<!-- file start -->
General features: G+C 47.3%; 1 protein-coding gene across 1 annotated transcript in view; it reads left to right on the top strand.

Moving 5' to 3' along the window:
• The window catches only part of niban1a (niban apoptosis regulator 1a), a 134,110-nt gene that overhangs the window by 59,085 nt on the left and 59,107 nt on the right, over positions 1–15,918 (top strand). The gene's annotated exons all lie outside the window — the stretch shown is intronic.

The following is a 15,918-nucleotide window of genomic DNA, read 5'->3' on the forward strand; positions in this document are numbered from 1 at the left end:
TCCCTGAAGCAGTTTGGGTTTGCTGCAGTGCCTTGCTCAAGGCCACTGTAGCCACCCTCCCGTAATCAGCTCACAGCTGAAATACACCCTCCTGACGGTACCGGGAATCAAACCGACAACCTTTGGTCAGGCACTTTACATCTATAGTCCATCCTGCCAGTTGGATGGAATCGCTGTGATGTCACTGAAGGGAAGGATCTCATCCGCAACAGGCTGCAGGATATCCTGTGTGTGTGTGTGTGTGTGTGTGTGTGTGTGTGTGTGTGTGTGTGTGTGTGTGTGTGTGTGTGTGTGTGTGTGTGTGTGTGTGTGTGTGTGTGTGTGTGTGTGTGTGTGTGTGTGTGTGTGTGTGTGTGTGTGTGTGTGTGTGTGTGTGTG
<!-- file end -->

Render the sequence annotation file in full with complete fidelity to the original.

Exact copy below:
General features: G+C 47.3%; 1 protein-coding gene across 1 annotated transcript in view; it reads left to right on the top strand.

Moving 5' to 3' along the window:
• The window catches only part of niban1a (niban apoptosis regulator 1a), a 134,110-nt gene that overhangs the window by 59,085 nt on the left and 59,107 nt on the right, over positions 1–15,918 (top strand). The gene's annotated exons all lie outside the window — the stretch shown is intronic.

The following is a 15,918-nucleotide window of genomic DNA, read 5'->3' on the forward strand; positions in this document are numbered from 1 at the left end:
TCCCTGAAGCAGTTTGGGTTTGCTGCAGTGCCTTGCTCAAGGCCACTGTAGCCACCCTCCCGTAATCAGCTCACAGCTGAAATACACCCTCCTGACGGTACCGGGAATCAAACCGACAACCTTTGGTCAGGCACTTTACATCTATAGTCCATCCTGCCAGTTGGATGGAATCGCTGTGATGTCACTGAAGGGAAGGATCTCATCCGCAACAGGCTGCAGGATATCCTGTGTGTGTGTGTGTGTGTGTGTGTGTGTGTGTGTGTGTGTGTGTGTGTGTGTGTGTGTGTGTGTGTGTGTGTGTGTGTGTGTGTGTGTGTGTGTGTGTGTGTGTGTGTGTGTGTGTGTGTGTGTGTGTGTGTGTGTGTGTGTGTGTGTGTG